There are few relationships as intimate as a lawyer and client and in many ways, courting a law firm is like courting a partner. You may find yourself telling your lawyer any number of secrets or embarrassing things. Make sure that when you “swipe right,” you’re not left with a catfish. This is the third and final entry in a series about the factors to consider in your choice of lawyer.
Factor Three: Compatibility
As in all other things, experience is king. A lawyer with experience in your particular issue is worth their weight in gold. However, a lawyer also has an ethical duty of competence, which is not the same as experience. A competent lawyer is one that has researched the issue and consulted with subject matter experts, data experts, and anyone else necessary to provide satisfactory representation. A lawyer can be competent without having years of experience in the area, and in fact, is ethically required to refuse representation if they do not feel they can provide such competency. You may be compatible with a competent lawyer with less experience.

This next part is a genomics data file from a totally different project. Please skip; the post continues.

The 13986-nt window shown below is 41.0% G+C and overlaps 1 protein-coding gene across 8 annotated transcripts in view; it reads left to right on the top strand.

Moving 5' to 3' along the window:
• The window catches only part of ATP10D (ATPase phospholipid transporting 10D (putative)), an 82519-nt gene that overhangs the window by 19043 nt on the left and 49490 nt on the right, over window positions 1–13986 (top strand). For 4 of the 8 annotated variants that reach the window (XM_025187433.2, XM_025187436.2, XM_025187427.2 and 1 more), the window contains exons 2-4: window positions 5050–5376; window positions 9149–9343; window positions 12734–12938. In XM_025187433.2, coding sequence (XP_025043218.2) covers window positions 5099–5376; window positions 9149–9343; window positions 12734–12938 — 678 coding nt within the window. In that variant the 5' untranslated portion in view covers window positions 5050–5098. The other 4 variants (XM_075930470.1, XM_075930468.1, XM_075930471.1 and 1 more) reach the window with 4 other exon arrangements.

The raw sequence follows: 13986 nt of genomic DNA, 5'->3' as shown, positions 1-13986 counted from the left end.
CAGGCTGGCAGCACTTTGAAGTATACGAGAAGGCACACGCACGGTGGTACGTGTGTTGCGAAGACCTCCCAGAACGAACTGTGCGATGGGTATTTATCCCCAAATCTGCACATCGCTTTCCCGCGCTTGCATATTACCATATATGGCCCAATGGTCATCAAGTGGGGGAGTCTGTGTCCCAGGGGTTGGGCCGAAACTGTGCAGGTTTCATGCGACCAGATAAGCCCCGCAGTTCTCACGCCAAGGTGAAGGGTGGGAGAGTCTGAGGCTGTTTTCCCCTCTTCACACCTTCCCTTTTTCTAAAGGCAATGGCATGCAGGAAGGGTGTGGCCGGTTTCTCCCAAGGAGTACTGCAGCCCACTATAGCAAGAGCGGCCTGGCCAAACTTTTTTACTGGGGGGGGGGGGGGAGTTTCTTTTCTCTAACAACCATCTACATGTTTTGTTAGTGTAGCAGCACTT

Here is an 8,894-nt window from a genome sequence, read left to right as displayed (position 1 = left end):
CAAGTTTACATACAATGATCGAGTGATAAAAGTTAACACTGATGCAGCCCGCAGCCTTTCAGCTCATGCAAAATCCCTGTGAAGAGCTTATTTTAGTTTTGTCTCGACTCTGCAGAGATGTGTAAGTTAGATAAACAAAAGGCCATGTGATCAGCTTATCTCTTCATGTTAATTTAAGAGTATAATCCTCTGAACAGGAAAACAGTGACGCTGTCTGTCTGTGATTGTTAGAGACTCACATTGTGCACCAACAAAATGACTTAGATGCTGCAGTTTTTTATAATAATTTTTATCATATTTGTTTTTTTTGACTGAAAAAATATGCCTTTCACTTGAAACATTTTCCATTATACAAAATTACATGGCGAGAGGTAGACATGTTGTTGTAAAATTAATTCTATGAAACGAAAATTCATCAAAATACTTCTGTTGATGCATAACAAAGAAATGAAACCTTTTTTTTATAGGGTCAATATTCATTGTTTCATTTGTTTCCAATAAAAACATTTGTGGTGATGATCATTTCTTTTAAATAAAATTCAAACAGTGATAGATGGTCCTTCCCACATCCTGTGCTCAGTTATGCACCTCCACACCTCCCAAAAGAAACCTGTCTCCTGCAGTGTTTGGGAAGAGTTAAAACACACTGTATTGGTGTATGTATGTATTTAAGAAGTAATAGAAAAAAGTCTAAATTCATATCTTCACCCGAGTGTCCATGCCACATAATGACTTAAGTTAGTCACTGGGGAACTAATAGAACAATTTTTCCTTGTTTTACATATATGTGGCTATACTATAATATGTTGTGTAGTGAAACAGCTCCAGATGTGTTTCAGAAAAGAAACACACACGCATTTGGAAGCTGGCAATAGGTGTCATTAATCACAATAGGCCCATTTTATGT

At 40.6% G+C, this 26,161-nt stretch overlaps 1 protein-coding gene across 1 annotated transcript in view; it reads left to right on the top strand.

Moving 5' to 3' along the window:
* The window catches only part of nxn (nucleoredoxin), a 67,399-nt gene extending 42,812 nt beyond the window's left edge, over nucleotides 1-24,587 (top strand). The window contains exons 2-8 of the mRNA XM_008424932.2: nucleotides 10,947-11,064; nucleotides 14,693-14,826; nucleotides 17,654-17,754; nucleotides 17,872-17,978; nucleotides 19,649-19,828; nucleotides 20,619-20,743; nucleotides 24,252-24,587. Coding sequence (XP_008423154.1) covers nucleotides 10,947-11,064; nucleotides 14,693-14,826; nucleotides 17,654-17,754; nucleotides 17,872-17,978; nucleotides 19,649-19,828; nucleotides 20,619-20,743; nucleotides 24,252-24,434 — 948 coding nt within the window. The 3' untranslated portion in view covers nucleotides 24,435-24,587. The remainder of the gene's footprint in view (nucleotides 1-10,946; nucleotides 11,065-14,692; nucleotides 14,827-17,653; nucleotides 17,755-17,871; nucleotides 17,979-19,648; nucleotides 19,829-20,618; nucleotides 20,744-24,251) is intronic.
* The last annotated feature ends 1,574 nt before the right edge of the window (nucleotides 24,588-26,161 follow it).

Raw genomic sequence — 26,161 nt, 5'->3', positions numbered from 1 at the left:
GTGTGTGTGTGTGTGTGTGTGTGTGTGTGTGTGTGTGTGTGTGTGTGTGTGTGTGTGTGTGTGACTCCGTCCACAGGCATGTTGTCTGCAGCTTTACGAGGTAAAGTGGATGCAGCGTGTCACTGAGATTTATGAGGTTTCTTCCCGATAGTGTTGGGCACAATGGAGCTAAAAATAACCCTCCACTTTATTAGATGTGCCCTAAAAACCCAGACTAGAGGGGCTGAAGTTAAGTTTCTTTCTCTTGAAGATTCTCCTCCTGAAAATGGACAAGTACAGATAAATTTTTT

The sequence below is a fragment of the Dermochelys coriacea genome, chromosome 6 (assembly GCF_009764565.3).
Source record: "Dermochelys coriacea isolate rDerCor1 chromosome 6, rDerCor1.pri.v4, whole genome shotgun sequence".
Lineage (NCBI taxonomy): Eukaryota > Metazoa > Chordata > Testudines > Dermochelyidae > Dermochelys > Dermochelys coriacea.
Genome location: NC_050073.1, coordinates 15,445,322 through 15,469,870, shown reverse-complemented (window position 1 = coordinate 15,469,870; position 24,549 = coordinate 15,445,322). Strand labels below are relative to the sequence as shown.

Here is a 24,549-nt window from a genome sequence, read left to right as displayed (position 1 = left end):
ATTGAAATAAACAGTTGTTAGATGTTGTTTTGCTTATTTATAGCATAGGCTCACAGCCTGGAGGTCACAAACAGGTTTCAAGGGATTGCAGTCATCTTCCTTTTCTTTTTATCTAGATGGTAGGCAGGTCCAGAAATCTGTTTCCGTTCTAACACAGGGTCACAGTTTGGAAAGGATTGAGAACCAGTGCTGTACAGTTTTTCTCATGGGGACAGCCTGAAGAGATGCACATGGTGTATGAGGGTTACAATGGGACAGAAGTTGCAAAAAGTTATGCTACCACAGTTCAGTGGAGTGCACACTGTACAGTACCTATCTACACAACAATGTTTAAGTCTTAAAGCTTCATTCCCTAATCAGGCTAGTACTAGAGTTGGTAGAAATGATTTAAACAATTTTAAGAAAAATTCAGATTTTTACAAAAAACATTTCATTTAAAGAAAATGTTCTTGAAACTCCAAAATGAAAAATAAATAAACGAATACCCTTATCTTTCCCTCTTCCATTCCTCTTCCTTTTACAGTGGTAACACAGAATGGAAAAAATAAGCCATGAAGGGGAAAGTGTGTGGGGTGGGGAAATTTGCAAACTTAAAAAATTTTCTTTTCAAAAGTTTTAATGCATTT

Lawyers are educational chameleons and whether your legal issue involves crop insurance, Kickstarter fundraising, or religious discrimination, your lawyer will dive in and learn that area of law as part of your case. A lawyer with less experience in your specific legal issue may be willing to charge you less for the opportunity to gain experience. Coupled with the duty of competence, this could represent a significant cost savings opportunity. Ask your candidate lawyer about their experience, but also ask about challenging cases that required them to branch out and learn something new.
Additionally, communication compatibility is extremely important. Some clients like to receive weekly updates in person with their lawyer, while others prefer updates only when necessary by email. A lawyer should be willing to meet your communication expectations, but they may do so by assigning a paralegal or associate to do so. Setting expectations during your selection process can avoid frustration by both parties down the road.
Finally, it is important that you find a lawyer you just “click” with. There is no way to quantify this “x-factor” and you will need to rely on your instincts and your research of both the firm and the lawyer. A referral may get you part way to an attorney you “click” with, but be sure to meet with the lawyer, in person if possible, to gauge your compatibility before committing to an engagement.